Dredging equipment and the effects of dredging on the environment.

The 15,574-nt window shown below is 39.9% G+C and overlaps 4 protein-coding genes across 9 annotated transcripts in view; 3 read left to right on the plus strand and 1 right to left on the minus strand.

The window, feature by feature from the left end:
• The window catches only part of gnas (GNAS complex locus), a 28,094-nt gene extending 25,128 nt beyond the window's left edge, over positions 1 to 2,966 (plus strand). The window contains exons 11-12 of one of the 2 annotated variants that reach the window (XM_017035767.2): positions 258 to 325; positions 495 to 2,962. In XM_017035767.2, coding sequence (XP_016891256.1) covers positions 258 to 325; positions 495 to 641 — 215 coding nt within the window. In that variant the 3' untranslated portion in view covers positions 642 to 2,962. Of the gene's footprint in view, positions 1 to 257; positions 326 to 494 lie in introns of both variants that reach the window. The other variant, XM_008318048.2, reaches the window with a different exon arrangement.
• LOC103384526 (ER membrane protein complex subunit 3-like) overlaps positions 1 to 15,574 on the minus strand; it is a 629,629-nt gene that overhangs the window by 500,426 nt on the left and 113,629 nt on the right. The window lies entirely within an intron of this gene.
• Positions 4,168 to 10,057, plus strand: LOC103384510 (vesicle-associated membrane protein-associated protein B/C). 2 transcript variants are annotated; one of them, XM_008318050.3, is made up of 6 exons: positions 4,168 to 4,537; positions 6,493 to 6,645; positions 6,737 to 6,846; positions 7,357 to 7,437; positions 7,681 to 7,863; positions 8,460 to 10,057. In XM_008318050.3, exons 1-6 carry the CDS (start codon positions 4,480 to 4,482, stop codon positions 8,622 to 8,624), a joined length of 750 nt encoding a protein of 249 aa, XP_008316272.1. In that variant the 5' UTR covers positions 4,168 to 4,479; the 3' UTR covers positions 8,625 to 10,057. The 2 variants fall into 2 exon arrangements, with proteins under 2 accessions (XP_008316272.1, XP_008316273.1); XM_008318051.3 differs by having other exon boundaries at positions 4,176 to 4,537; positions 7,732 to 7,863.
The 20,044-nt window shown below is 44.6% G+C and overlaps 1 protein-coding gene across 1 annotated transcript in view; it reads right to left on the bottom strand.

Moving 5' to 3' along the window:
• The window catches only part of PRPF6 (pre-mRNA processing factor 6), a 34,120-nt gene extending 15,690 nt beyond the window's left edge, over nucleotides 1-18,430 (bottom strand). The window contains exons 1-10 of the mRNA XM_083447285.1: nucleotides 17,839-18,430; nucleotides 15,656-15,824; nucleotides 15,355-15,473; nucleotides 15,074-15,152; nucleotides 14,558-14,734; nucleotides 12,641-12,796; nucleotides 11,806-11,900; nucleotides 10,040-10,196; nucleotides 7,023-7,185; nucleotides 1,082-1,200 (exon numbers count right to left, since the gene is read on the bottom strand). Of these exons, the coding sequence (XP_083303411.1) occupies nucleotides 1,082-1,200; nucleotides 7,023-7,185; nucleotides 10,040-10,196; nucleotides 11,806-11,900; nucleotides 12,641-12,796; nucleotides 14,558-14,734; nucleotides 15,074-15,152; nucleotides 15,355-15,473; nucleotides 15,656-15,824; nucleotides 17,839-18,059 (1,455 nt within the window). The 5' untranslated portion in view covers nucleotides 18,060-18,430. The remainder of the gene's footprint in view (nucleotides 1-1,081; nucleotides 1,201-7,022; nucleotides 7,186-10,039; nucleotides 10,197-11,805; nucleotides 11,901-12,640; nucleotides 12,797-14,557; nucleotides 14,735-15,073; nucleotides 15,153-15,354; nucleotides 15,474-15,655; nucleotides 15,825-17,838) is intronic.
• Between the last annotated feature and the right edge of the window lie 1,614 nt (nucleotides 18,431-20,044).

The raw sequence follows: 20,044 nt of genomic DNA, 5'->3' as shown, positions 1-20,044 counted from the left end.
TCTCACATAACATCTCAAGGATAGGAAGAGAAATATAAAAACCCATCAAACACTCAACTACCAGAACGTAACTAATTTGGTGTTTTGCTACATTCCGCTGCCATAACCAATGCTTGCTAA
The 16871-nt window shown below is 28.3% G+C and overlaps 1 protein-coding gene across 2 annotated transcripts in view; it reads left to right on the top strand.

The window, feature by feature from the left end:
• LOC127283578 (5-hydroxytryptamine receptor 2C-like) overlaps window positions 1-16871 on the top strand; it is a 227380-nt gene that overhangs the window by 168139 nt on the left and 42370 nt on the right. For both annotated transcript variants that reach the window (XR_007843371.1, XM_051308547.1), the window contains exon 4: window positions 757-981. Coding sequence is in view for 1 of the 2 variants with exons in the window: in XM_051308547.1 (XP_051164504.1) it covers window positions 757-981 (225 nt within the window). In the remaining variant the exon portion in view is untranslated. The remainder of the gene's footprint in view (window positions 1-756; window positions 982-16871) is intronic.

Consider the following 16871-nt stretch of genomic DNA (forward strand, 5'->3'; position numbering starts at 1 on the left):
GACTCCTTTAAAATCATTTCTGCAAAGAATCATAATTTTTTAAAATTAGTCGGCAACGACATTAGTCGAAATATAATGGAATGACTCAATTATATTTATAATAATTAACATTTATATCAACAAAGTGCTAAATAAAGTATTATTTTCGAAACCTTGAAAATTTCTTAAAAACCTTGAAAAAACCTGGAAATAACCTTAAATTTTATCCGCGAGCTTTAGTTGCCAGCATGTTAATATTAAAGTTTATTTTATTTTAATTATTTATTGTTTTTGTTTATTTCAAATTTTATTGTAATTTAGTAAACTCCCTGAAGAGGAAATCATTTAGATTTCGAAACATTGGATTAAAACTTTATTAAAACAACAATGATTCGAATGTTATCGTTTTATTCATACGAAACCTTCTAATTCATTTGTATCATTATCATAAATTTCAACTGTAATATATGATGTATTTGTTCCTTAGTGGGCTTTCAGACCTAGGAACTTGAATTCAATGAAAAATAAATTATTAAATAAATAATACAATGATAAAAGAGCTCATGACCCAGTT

Dredging operations result in disturbing bottom sediments, and depositing a mixture of water and solids in a disposal area. Disposal of the material in open water can occur in different environments: (1) tidal estuary, (2) non-tidal estuary, (3) open bay, (4) nearshore areas up to the 30 m depth of water, (5) on the continental shelf up to 200 m depth of water, or (6) in deep ocean in water depth greater than 200 m. Disposal of material on land can occur in three ways: (1) unconfined disposal; (2) partly-confined disposal; and (3) confined disposal. There are two types of dredges: mechanical dredges and hydraulic dredges. Mechanical dredges can be classified into the grapple dredge, the dipper dredge, and the bucket-ladder dredge. The hydraulic dredges can be classified into the dustpan dredge, the hydraulic pipeline cutterhead dredge, and the self-propelled hopper dredge. Mechanical dredges pick up fine sediment and pollutants and return it to the immediate vicinity of the dredging site. Hydraulic dredges each have an environmental effect. Size, loads of solids, and horse power requirements are given in relation to their expected production.